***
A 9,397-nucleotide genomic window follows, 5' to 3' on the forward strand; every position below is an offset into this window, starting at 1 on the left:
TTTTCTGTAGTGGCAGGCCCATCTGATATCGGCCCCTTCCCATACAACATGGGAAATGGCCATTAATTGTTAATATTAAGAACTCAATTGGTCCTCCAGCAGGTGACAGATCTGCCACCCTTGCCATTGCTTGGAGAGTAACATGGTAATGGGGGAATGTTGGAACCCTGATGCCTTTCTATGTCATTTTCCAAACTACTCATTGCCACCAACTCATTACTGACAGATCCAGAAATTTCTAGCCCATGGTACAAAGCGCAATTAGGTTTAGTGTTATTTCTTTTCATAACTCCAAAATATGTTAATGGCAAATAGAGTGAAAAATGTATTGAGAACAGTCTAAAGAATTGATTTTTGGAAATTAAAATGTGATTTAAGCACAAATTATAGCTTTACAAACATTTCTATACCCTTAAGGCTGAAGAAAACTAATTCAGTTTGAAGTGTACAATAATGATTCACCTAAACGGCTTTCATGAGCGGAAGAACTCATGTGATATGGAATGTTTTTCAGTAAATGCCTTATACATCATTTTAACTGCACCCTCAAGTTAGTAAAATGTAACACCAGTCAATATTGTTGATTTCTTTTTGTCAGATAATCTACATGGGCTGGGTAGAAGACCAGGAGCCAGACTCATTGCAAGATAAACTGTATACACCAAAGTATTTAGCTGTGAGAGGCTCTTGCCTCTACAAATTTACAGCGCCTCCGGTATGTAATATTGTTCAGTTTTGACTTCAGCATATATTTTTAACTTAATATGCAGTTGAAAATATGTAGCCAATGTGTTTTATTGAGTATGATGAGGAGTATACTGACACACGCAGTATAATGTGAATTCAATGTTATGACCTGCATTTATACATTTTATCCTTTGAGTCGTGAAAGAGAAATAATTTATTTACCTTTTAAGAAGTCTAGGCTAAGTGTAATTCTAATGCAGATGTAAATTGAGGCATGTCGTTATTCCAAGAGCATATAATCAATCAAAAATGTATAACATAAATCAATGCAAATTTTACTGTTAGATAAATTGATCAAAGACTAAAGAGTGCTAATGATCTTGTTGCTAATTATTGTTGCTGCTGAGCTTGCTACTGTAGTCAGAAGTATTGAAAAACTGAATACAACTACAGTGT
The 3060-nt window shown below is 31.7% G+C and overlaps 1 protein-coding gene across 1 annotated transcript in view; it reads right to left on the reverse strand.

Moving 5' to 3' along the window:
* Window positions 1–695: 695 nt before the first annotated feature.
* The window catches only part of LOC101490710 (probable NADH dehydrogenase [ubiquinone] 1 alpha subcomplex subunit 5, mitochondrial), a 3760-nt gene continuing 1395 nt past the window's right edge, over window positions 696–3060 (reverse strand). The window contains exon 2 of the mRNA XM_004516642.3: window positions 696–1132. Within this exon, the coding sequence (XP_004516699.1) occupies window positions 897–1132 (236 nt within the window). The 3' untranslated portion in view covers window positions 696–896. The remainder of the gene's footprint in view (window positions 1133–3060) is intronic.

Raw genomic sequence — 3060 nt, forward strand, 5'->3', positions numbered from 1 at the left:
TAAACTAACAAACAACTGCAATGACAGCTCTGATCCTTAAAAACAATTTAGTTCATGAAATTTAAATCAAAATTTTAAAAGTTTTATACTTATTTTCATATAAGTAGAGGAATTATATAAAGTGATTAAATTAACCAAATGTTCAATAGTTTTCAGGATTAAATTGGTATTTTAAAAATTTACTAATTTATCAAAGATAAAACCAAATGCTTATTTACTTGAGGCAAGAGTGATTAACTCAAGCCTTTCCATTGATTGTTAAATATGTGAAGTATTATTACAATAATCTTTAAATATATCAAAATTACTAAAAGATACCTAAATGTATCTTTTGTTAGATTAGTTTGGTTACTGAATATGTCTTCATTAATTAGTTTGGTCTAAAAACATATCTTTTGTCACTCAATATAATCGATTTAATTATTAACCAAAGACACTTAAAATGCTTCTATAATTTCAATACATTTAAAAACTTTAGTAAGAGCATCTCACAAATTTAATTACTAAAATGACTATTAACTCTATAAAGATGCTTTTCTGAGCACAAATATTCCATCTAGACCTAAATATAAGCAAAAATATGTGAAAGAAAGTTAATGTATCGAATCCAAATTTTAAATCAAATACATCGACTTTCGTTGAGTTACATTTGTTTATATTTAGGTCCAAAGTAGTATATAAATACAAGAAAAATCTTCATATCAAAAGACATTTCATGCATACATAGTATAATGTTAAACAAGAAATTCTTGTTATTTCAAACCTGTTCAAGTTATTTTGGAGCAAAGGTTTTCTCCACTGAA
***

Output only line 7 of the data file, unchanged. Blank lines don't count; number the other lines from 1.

Raw genomic sequence — 3060 nt, forward strand, 5'->3', positions numbered from 1 at the left: